When Ludlam first saw the damage, she immediately resolved to do something about it. For 10 years, she relied on volunteers and her mom, Mary Ludlam, to help her clear the grounds, while she continued to knock on doors looking for help in the local community.
“My mother loved going out there,” says Ludlum. “She pulled the weeds, she was a gardener so she enjoyed it. I had volunteers helping me, kids who never held a pair of pruning shears in their lives. But I was not about to give up no matter what happened.”
Finally, in 1999 the Greater Jamaica Development Corporation (GJDC) and the New York Landmarks Conservancy got interested in Ludlam’s project and partnered to restore the chapel and clean up the grounds. It took several more years to get the funds for it, most of which came from the office of Borough President Helen Marshall and a grant obtained by the GJDC. A title search performed before the work began on the chapel revealed that since 1953 the property belonged to the city of New York, which meant that public money could be spent on the project and that the city should be the one maintaining the land.
“The property is of historic significance to Jamaica. The city didn’t maintain and invest in it, and we found some people who cared about it so we thought it was a good idea to restore it,” says Carlisle Towery, president of the GJDC.
The restoration became part of a larger project in downtown Jamaica. GDJC transformed 159th Street in front of the chapel into a pedestrian walkway, which connects the Long Island Railroad Station with South Jamaica, York College, the Federal Drug Administration Building — on York’s campus — and the cemetery, which sits adjacent to the college. During the restoration the chapel’s facade was exposed to the walkway so people could access the chapel without entering the cemetery, located behind an iron fence. Now thousands of York College students pass by it every day.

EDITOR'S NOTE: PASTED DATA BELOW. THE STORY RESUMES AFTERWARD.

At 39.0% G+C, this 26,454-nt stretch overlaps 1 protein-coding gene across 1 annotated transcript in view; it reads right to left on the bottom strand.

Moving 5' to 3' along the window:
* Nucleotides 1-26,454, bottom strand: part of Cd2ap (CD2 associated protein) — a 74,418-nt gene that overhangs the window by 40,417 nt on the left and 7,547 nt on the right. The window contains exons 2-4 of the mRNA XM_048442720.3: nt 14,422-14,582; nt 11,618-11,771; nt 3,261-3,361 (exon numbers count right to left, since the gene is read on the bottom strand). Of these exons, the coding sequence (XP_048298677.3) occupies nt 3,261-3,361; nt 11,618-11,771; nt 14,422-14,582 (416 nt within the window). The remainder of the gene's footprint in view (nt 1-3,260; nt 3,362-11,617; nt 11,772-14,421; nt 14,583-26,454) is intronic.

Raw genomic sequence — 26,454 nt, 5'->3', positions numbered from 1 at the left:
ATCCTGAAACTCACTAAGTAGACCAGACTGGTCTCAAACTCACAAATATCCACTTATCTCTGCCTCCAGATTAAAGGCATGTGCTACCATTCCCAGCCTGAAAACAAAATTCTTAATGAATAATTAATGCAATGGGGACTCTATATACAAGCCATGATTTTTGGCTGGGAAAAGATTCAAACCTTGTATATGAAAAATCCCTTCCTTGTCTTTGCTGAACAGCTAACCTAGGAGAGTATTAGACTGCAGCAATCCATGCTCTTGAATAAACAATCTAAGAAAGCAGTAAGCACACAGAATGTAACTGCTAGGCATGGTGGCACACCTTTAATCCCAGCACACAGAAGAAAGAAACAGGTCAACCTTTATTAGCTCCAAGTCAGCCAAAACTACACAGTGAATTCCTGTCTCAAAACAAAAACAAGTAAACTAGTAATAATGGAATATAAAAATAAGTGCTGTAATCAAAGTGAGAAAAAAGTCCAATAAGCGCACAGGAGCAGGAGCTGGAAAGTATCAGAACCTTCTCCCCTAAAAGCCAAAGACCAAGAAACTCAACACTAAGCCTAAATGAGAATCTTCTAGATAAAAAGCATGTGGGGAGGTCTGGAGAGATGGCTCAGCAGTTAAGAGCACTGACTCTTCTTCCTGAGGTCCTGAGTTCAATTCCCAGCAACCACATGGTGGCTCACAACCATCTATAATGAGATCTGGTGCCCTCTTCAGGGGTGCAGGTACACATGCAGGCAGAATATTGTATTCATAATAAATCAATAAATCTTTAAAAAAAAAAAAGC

“It gives it the flexibility to have events in the chapel without putting historic stones in danger,” says Ludlam. “The idea was to make it part of the York College community.
In 2008 the chapel reopened as the Illinois Jacquet Performance Space, named after a famed jazz saxophonist who lived in southeast Queens and performed with the likes of Lionel Hampton, Count Basie, and who led the Illinois Jacquet Band from 1981 until his death in 2004.
“It’s a wonderful space,” says Thomas Zlabinger, York College music professor who leads the York College jazz ensemble. “One of the best listening environments you can dream of. No echo. All the sound is absorbed by the red long curtains hanging all around the space, so you can hear everything perfectly.”
Since reopening, the chapel has hosted dozens of student recitals, big band performances, and every June 21 it has been part of Make Music New York, a festival of free concerts in public spaces throughout the five boroughs.
“Students love the space because there’s nothing like it on campus,” says Zlabinger, who works closely with Ludlam to organize the concerts. “The chapel is the only structure on campus that was built in the 19th century, and it was restored in such a away that it makes you slow down. I believe music is a social activity and that we need venues or resources like the chapel for musicians to convene and for students to hear music and make music.”
Ludlam isn’t finished yet. She’s overseeing a survey of the 3,000 headstones in the cemetery and creating a database so she can apply for grants that would restore or replace damaged tombstones.
“When I bring people on tours I try to stress that where you’re standing is not just the history of Jamaica but of the U.S and that the U.S. was built by immigrants,” says Ludlam. “I want people to understand the significance of this piece of property, to understand the significance and value of history and that the freedom and privilege that we enjoy in America was paid for by the people who are buried at the cemetery.”